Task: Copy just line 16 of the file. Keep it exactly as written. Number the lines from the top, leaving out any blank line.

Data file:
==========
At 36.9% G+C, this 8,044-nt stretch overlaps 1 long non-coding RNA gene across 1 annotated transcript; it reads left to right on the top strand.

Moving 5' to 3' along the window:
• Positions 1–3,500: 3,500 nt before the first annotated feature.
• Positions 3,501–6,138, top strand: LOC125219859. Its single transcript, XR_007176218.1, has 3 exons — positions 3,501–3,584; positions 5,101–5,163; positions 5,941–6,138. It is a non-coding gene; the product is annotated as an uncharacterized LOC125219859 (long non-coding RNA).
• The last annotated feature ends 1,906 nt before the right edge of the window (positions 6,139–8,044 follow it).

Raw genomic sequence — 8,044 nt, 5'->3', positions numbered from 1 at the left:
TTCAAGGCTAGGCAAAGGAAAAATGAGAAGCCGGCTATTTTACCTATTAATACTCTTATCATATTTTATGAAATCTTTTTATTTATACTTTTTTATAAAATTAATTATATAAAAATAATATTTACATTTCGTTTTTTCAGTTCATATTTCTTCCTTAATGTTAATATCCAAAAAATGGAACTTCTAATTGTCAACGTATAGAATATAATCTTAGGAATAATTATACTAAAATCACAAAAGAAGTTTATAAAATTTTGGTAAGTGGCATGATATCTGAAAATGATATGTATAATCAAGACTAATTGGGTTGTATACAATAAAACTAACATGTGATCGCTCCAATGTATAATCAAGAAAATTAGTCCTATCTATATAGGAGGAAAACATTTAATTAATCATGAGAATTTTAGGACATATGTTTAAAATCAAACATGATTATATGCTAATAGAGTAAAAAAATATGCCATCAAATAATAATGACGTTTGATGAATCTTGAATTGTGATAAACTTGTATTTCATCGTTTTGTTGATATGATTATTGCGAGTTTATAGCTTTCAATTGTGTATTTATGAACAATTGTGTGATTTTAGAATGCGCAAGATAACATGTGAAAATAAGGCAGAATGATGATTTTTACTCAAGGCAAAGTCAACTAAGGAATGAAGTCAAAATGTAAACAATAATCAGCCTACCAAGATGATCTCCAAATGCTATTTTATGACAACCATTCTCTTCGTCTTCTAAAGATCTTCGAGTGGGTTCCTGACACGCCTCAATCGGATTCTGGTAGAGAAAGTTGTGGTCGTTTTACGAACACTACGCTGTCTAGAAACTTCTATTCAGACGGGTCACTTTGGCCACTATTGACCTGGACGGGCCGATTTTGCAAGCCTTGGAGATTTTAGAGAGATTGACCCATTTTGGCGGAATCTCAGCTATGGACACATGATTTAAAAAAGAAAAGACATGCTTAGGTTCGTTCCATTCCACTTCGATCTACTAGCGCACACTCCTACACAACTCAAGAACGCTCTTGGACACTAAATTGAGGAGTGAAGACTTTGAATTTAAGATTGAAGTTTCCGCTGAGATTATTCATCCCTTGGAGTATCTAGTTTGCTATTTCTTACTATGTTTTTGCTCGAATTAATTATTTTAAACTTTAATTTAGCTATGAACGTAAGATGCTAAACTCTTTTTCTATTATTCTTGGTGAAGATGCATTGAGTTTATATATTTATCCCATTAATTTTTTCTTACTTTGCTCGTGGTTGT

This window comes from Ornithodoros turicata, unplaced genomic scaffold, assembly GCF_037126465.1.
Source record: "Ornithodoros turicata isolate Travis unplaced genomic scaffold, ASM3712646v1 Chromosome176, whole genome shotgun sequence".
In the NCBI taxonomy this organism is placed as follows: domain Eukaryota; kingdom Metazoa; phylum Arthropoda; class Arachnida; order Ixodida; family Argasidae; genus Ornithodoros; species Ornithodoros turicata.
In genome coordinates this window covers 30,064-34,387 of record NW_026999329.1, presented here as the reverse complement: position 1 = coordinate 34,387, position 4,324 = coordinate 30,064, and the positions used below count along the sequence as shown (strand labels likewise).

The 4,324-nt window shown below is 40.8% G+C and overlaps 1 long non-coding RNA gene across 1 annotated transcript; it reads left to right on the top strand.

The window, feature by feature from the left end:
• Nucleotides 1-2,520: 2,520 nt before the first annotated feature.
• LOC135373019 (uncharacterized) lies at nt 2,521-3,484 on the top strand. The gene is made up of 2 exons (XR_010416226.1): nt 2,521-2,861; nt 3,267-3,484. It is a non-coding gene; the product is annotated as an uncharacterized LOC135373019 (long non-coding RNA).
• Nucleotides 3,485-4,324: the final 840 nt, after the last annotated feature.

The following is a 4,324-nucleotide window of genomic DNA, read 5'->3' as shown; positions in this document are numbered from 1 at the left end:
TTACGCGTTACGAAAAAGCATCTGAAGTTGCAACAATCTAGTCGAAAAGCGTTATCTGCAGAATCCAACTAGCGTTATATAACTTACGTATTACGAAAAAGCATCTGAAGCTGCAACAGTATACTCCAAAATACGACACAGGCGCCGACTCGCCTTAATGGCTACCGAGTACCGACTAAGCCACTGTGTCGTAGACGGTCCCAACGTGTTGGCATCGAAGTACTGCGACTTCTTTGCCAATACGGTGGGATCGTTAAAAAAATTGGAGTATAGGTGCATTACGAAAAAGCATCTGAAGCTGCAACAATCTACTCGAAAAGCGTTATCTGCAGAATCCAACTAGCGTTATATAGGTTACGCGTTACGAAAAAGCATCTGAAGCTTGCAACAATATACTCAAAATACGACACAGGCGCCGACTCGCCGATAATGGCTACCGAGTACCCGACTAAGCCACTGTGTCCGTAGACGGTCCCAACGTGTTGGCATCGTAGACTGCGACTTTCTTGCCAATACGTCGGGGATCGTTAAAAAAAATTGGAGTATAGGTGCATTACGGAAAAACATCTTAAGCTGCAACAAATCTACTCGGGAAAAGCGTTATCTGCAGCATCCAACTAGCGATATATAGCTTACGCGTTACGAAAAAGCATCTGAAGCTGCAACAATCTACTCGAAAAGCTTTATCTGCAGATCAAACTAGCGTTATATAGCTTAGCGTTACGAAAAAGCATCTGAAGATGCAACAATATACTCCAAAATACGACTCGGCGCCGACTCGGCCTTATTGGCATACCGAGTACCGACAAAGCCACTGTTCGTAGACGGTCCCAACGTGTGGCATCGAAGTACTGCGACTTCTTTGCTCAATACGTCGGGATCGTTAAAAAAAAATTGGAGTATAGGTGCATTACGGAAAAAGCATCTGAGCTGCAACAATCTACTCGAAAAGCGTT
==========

• Nucleotides 3,485-4,324: the final 840 nt, after the last annotated feature.